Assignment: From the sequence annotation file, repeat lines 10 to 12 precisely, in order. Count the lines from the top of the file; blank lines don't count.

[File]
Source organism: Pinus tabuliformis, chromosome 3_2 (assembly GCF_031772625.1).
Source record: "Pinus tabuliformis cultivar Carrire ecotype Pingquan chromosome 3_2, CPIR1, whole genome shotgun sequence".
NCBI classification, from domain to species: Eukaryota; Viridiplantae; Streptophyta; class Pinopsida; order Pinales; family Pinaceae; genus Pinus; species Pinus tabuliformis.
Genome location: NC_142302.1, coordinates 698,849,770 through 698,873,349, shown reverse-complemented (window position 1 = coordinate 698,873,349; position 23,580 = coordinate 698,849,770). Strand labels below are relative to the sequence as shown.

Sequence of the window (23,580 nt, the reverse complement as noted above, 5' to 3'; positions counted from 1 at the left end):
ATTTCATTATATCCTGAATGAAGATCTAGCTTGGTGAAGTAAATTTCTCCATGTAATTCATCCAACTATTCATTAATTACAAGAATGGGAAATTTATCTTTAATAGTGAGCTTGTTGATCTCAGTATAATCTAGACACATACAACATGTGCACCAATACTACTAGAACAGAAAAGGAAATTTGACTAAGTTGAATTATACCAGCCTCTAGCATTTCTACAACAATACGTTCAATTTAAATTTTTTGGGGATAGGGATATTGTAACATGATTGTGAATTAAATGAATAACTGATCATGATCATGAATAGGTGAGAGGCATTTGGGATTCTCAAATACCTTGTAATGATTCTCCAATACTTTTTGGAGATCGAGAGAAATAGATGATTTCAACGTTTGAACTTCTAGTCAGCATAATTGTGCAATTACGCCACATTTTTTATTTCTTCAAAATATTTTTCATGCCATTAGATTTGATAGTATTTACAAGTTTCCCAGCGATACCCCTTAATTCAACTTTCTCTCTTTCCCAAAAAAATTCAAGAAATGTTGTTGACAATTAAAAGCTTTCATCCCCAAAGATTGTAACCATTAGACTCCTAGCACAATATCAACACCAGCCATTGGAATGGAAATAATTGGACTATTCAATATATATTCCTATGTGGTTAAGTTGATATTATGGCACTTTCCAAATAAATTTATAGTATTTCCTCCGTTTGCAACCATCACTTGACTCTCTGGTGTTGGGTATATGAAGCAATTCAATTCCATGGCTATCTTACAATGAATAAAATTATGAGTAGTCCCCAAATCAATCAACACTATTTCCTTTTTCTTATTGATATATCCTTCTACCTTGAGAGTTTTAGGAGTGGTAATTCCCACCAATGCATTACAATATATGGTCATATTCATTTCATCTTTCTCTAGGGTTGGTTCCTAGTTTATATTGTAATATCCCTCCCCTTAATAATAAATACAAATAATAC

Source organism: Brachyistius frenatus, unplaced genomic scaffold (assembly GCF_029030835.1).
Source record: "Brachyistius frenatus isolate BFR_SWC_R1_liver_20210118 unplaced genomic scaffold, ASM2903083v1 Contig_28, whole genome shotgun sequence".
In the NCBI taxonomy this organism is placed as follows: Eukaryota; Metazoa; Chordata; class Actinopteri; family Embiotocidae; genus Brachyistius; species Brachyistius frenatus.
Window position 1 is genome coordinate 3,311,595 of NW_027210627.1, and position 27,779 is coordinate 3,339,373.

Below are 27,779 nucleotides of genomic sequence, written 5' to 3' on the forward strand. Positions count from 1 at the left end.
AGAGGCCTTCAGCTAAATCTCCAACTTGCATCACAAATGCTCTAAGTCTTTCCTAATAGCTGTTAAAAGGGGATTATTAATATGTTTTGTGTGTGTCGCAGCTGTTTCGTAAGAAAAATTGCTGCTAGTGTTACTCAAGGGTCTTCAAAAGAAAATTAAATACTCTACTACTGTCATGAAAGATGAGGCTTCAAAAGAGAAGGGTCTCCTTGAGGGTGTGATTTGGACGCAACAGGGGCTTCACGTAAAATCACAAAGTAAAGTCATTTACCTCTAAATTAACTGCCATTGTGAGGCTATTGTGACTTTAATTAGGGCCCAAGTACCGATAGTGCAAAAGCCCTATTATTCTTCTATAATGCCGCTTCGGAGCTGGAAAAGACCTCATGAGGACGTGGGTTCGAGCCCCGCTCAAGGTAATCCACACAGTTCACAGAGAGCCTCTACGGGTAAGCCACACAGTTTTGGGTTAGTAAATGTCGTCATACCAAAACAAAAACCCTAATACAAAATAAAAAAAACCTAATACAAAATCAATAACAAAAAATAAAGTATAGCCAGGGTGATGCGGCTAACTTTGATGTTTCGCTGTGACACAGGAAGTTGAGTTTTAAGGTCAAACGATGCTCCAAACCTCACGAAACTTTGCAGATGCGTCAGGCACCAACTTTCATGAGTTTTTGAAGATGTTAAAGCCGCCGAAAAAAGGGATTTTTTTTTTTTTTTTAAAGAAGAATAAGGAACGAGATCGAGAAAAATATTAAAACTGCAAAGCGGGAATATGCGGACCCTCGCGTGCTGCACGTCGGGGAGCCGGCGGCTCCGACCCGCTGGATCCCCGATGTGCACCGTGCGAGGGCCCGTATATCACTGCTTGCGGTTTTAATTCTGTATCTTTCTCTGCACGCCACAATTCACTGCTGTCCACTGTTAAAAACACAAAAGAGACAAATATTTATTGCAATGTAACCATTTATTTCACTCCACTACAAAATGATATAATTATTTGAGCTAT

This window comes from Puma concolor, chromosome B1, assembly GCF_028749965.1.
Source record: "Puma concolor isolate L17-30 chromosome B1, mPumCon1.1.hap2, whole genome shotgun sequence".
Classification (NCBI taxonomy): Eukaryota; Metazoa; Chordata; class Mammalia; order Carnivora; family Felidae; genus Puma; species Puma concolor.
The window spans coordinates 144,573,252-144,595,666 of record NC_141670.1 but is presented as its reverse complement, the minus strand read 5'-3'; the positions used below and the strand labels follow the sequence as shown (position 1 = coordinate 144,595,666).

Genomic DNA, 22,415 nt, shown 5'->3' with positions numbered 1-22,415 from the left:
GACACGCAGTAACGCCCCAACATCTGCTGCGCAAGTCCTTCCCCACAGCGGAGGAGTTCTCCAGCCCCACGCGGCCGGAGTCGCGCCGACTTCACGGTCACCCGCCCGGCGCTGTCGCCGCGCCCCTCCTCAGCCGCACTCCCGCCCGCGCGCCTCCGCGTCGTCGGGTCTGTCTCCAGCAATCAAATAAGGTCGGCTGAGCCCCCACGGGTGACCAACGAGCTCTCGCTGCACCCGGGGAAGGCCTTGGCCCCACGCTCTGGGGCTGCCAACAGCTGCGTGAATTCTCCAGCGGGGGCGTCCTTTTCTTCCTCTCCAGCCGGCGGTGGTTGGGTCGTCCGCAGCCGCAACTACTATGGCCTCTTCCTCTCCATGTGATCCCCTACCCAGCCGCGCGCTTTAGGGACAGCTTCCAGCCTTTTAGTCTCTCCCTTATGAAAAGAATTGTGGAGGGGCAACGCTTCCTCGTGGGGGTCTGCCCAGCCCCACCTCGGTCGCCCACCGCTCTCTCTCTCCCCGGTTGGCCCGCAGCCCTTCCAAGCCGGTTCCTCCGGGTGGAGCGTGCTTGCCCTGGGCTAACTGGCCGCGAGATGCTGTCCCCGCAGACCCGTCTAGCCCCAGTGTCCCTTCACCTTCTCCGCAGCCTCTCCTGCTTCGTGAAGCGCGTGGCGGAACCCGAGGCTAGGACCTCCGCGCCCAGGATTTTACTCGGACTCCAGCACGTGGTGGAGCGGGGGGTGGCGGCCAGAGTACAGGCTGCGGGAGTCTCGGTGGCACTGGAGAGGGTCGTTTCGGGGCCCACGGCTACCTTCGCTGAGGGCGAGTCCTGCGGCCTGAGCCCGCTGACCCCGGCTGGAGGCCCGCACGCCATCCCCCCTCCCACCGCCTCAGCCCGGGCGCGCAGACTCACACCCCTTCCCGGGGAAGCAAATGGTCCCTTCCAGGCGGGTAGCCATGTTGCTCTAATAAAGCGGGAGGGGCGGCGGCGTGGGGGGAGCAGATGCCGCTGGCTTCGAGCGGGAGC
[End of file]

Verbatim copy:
Window position 1 is genome coordinate 3,311,595 of NW_027210627.1, and position 27,779 is coordinate 3,339,373.

Below are 27,779 nucleotides of genomic sequence, written 5' to 3' on the forward strand. Positions count from 1 at the left end.
AGAGGCCTTCAGCTAAATCTCCAACTTGCATCACAAATGCTCTAAGTCTTTCCTAATAGCTGTTAAAAGGGGATTATTAATATGTTTTGTGTGTGTCGCAGCTGTTTCGTAAGAAAAATTGCTGCTAGTGTTACTCAAGGGTCTTCAAAAGAAAATTAAATACTCTACTACTGTCATGAAAGATGAGGCTTCAAAAGAGAAGGGTCTCCTTGAGGGTGTGATTTGGACGCAACAGGGGCTTCACGTAAAATCACAAAGTAAAGTCATTTACCTCTAAATTAACTGCCATTGTGAGGCTATTGTGACTTTAATTAGGGCCCAAGTACCGATAGTGCAAAAGCCCTATTATTCTTCTATAATGCCGCTTCGGAGCTGGAAAAGACCTCATGAGGACGTGGGTTCGAGCCCCGCTCAAGGTAATCCACACAGTTCACAGAGAGCCTCTACGGGTAAGCCACACAGTTTTGGGTTAGTAAATGTCGTCATACCAAAACAAAAACCCTAATACAAAATAAAAAAAACCTAATACAAAATCAATAACAAAAAATAAAGTATAGCCAGGGTGATGCGGCTAACTTTGATGTTTCGCTGTGACACAGGAAGTTGAGTTTTAAGGTCAAACGATGCTCCAAACCTCACGAAACTTTGCAGATGCGTCAGGCACCAACTTTCATGAGTTTTTGAAGATGTTAAAGCCGCCGAAAAAAGGGATTTTTTTTTTTTTTTTAAAGAAGAATAAGGAACGAGATCGAGAAAAATATTAAAACTGCAAAGCGGGAATATGCGGACCCTCGCGTGCTGCACGTCGGGGAGCCGGCGGCTCCGACCCGCTGGATCCCCGATGTGCACCGTGCGAGGGCCCGTATATCACTGCTTGCGGTTTTAATTCTGTATCTTTCTCTGCACGCCACAATTCACTGCTGTCCACTGTTAAAAACACAAAAGAGACAAATATTTATTGCAATGTAACCATTTATTTCACTCCACTACAAAATGATATAATTATTTGAGCTAT